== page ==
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Population Status and Diurnal Behaviour of the Indian Flying Fox Pteropus giganteus (Brünnich, 1782) in Kathmandu Valley, Nepal

Population Status and Diurnal Behaviour of the Indian Flying Fox Pteropus giganteus (Brünnich,... This study documents the population status and behaviour of the Indian Flying Fox (Pteropus giganteus) at two locations in the temperate environment of the Kathmandu Valley, Nepal. During the five-month study, from 14th July, 2014 to 2nd January, 2015, peak populations were observed in October, 2014 at Sallaghari (1550 individuals) and Keshar Mahal (949 individuals). The behavioural study resulted in 1130 observed events of 10 different behavioural activities at Sallaghari and 1158 events of the same activities at Keshar Mahal. Sleeping, grooming, wing spreading and wing flapping were frequently observed at both study sites. The behaviour of P. giganteus is influenced by the weather and air temperature irrespective of hours of the day and date of observation. Habitat destruction, lack of food, pollution and misconception were the major threats to P. giganteus perceived by local people in course of interviews. Knowledge regarding the population size and behaviours of wildlife species is essential to understand the conservation needs for the survival and management of wild animals and their habitat. This study provides baseline information for two populations of Indian flying fox (P. giganteus) in Kathmandu Valley Nepal. http://www.deepdyve.com/assets/images/DeepDyve-Logo-lg.png Proceedings of the Zoological Society Springer Journals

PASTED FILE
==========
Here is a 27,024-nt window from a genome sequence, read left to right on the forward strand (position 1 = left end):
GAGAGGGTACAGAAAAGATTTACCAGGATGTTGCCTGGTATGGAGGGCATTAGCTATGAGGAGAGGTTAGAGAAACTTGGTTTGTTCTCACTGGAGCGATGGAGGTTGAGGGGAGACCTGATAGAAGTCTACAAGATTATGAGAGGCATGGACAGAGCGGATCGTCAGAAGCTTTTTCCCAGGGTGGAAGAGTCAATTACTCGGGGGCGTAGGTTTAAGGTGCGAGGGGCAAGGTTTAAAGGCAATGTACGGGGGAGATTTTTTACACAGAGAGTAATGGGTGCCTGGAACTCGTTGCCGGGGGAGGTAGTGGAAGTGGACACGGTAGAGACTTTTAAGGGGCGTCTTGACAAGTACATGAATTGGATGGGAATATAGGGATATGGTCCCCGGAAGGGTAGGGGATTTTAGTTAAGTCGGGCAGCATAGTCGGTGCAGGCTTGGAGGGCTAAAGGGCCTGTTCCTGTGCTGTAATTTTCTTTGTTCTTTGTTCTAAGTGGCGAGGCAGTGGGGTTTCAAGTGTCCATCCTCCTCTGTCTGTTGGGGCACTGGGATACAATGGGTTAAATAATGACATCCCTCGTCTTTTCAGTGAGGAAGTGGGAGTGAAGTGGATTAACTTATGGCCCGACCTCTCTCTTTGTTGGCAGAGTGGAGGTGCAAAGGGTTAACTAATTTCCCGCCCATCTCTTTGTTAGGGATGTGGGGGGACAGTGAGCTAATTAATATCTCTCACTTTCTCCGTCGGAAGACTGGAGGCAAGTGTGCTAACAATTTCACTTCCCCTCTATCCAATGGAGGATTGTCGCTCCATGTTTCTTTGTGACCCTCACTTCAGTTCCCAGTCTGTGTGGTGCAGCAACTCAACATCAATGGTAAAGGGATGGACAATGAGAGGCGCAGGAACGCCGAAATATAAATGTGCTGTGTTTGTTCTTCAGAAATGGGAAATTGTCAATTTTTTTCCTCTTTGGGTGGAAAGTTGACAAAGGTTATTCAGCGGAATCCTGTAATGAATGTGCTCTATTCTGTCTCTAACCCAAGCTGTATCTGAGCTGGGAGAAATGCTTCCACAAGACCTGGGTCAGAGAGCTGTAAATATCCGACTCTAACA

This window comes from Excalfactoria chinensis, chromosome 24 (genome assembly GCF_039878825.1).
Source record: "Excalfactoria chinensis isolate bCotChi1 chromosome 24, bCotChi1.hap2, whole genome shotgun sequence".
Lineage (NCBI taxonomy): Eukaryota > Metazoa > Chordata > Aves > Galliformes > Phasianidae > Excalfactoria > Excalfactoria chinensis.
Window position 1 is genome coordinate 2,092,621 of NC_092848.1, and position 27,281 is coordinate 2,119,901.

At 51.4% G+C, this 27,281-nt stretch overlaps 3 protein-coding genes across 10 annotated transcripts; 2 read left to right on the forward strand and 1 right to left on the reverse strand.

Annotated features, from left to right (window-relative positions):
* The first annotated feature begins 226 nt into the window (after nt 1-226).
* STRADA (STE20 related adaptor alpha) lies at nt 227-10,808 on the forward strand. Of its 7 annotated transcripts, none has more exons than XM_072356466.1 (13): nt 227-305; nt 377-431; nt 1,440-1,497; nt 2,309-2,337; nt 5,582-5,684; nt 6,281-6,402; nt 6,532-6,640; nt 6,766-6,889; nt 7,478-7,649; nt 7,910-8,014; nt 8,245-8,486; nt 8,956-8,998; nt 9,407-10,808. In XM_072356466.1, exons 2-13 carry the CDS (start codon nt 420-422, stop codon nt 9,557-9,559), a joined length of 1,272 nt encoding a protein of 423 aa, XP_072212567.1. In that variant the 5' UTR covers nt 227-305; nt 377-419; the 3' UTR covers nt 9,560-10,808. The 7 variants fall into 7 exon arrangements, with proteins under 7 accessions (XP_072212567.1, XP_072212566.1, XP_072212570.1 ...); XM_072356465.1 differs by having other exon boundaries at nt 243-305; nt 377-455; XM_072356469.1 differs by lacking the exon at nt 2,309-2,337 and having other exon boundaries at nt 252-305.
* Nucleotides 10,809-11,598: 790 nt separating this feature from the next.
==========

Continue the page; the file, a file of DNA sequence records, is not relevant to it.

Population Status and Diurnal Behaviour of the Indian Flying Fox Pteropus giganteus (Brünnich, 1782) in Kathmandu Valley, Nepal

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Publisher
Springer Journals
Copyright
Copyright © 2017 by Zoological Society, Kolkata, India
Subject
Life Sciences; Life Sciences, general; Zoology; Animal Anatomy / Morphology / Histology; Animal Genetics and Genomics; Biodiversity; Conservation Biology/Ecology
ISSN
0373-5893
eISSN
0974-6919
DOI
10.1007/s12595-017-0219-x
Publisher site
See Article on Publisher Site

Abstract

This study documents the population status and behaviour of the Indian Flying Fox (Pteropus giganteus) at two locations in the temperate environment of the Kathmandu Valley, Nepal. During the five-month study, from 14th July, 2014 to 2nd January, 2015, peak populations were observed in October, 2014 at Sallaghari (1550 individuals) and Keshar Mahal (949 individuals). The behavioural study resulted in 1130 observed events of 10 different behavioural activities at Sallaghari and 1158 events of the same activities at Keshar Mahal. Sleeping, grooming, wing spreading and wing flapping were frequently observed at both study sites. The behaviour of P. giganteus is influenced by the weather and air temperature irrespective of hours of the day and date of observation. Habitat destruction, lack of food, pollution and misconception were the major threats to P. giganteus perceived by local people in course of interviews. Knowledge regarding the population size and behaviours of wildlife species is essential to understand the conservation needs for the survival and management of wild animals and their habitat. This study provides baseline information for two populations of Indian flying fox (P. giganteus) in Kathmandu Valley Nepal.

Journal

Proceedings of the Zoological SocietySpringer Journals

Published: May 26, 2017

References